Location

PARB 255

Type of Presentation

Individual paper/presentation (20 minute presentation)

Target Audience

Higher Education

Abstract

Much of the literature on academic integrity focuses on misconduct; there is little discussion of what constitutes ethical academic practice (Macfarlane, Zhang, Pun (2014); Blum (2009); East and Donnelly (2012)). I argue for teaching ethical use of sources in terms of three social values that are expressed in context-specific aways: fairness, helpfulness, and decorum. I interrogate a number of examples to show how each of these values is necessary to make sense out of academic citation practice. Though we know concepts of originality, textual ownership, and citation are complex and differ across contexts, media, and cultures, plagiarism is still widely treated as a black-and-white moral matter which can be sufficiently explained by warnings, threats, and fear of severe consequences (Valentine (2006); Howard (2000)). I propose that thinking of (and teaching) ethical use of sources in terms of these three values helps to distinguish between the more serious moral issues and the less serious cultural literacy issues.

Presentation Description

Argues for teaching ethical use of sources in terms of three social values that are expressed in context-specific aways: fairness, helpfulness, and decorum. Interrogates a number of examples to show how each of these values is necessary to make sense out of academic citation practice.

Session Goals

To advocate for a new way of thinking about and teaching ethical use of sources across contexts, but, particularly in academic writing.

Session Objectives

1. Show that teaching on ethical use of sources tends to be remedial, ad hoc, and focused on avoiding punishment, despite the well-known pedagogical limitations of such approaches.

2. Argue for teaching ethical use of sources in terms of three social values that are expressed in context-specific aways: fairness, helpfulness, and decorum.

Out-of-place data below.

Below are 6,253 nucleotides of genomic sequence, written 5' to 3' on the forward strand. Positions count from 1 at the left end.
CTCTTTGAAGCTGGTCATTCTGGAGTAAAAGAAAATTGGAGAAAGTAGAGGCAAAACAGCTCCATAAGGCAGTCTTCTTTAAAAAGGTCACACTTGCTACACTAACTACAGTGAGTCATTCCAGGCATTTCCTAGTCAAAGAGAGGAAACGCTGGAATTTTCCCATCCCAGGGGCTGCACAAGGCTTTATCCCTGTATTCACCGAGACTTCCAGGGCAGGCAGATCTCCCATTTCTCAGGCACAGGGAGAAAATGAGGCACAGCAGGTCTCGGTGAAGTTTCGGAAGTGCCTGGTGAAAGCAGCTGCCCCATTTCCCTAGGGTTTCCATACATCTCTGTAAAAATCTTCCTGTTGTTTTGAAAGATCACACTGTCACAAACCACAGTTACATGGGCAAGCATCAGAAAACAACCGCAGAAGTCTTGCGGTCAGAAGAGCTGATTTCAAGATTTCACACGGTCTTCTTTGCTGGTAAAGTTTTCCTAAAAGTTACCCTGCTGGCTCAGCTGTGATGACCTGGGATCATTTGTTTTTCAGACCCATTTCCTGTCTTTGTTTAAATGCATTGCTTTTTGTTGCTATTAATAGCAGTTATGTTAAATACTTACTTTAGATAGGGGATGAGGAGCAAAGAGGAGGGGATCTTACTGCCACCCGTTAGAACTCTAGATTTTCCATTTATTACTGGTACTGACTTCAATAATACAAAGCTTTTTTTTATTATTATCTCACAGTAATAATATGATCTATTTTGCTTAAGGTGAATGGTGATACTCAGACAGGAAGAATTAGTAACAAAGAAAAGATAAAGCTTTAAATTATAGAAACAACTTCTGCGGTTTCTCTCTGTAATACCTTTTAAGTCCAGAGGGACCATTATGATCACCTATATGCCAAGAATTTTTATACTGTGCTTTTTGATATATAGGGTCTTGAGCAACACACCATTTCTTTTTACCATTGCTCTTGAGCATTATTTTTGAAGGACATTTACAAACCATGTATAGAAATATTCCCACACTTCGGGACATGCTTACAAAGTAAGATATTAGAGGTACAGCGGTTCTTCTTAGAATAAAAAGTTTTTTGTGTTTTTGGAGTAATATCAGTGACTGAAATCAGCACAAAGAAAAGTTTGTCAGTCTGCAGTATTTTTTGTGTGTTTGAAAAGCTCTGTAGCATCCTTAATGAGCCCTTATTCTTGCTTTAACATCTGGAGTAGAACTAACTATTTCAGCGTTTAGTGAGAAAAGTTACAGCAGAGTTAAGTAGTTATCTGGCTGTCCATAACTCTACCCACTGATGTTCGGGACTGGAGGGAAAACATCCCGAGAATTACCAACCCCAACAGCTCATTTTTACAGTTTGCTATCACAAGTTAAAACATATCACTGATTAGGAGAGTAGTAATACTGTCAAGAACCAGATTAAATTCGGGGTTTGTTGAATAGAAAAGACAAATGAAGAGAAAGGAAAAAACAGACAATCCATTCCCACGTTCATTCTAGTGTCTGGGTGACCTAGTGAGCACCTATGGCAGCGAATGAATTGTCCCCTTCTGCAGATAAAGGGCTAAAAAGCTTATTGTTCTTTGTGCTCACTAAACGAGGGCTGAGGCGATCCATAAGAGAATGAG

3. Examine how fairness, helpfulness, and decorum play out in different contexts, genres, and media by examining a variety of sample cases.

Keywords

Ethical use of sources, academic integrity, citation practice, plagiarism

Publication Type and Release Option

Presentation (Open Access)

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Feb 21st, 3:15 PM Feb 21st, 4:30 PM

Citations as Expressions of Fairness, Helpfulness, and Decorum

PARB 255

Much of the literature on academic integrity focuses on misconduct; there is little discussion of what constitutes ethical academic practice (Macfarlane, Zhang, Pun (2014); Blum (2009); East and Donnelly (2012)). I argue for teaching ethical use of sources in terms of three social values that are expressed in context-specific aways: fairness, helpfulness, and decorum. I interrogate a number of examples to show how each of these values is necessary to make sense out of academic citation practice. Though we know concepts of originality, textual ownership, and citation are complex and differ across contexts, media, and cultures, plagiarism is still widely treated as a black-and-white moral matter which can be sufficiently explained by warnings, threats, and fear of severe consequences (Valentine (2006); Howard (2000)). I propose that thinking of (and teaching) ethical use of sources in terms of these three values helps to distinguish between the more serious moral issues and the less serious cultural literacy issues.